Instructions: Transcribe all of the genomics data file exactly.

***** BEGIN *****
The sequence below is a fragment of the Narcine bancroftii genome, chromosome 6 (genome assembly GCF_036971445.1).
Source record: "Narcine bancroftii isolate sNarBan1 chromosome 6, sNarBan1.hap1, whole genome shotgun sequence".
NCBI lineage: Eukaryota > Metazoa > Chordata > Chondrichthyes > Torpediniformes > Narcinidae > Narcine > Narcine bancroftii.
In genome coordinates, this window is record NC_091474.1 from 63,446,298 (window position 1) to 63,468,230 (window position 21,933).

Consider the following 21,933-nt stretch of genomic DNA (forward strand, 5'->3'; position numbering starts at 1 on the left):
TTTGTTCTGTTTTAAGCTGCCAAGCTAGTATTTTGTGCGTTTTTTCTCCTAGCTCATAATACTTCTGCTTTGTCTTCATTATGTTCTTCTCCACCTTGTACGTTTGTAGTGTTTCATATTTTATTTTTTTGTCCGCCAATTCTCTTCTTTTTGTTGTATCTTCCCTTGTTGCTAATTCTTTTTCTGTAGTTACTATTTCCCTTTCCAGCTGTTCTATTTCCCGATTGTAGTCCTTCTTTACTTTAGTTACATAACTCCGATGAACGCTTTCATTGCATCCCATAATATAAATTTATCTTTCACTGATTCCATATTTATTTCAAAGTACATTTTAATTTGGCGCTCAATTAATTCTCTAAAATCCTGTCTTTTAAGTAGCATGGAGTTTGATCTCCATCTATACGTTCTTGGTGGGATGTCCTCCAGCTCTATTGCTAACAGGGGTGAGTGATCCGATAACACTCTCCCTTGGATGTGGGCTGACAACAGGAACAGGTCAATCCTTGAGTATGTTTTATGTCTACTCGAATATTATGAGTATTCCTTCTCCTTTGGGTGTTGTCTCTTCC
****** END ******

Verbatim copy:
The sequence below is a fragment of the Narcine bancroftii genome, chromosome 6 (genome assembly GCF_036971445.1).
Source record: "Narcine bancroftii isolate sNarBan1 chromosome 6, sNarBan1.hap1, whole genome shotgun sequence".
NCBI lineage: Eukaryota > Metazoa > Chordata > Chondrichthyes > Torpediniformes > Narcinidae > Narcine > Narcine bancroftii.
In genome coordinates, this window is record NC_091474.1 from 63,446,298 (window position 1) to 63,468,230 (window position 21,933).

Consider the following 21,933-nt stretch of genomic DNA (forward strand, 5'->3'; position numbering starts at 1 on the left):
TTTGTTCTGTTTTAAGCTGCCAAGCTAGTATTTTGTGCGTTTTTTCTCCTAGCTCATAATACTTCTGCTTTGTCTTCATTATGTTCTTCTCCACCTTGTACGTTTGTAGTGTTTCATATTTTATTTTTTTGTCCGCCAATTCTCTTCTTTTTGTTGTATCTTCCCTTGTTGCTAATTCTTTTTCTGTAGTTACTATTTCCCTTTCCAGCTGTTCTATTTCCCGATTGTAGTCCTTCTTTACTTTAGTTACATAACTCCGATGAACGCTTTCATTGCATCCCATAATATAAATTTATCTTTCACTGATTCCATATTTATTTCAAAGTACATTTTAATTTGGCGCTCAATTAATTCTCTAAAATCCTGTCTTTTAAGTAGCATGGAGTTTGATCTCCATCTATACGTTCTTGGTGGGATGTCCTCCAGCTCTATTGCTAACAGGGGTGAGTGATCCGATAACACTCTCCCTTGGATGTGGGCTGACAACAGGAACAGGTCAATCCTTGAGTATGTTTTATGTCTACTCGAATATTATGAGTATTCCTTCTCCTTTGGGTGTTGTCTCTTCC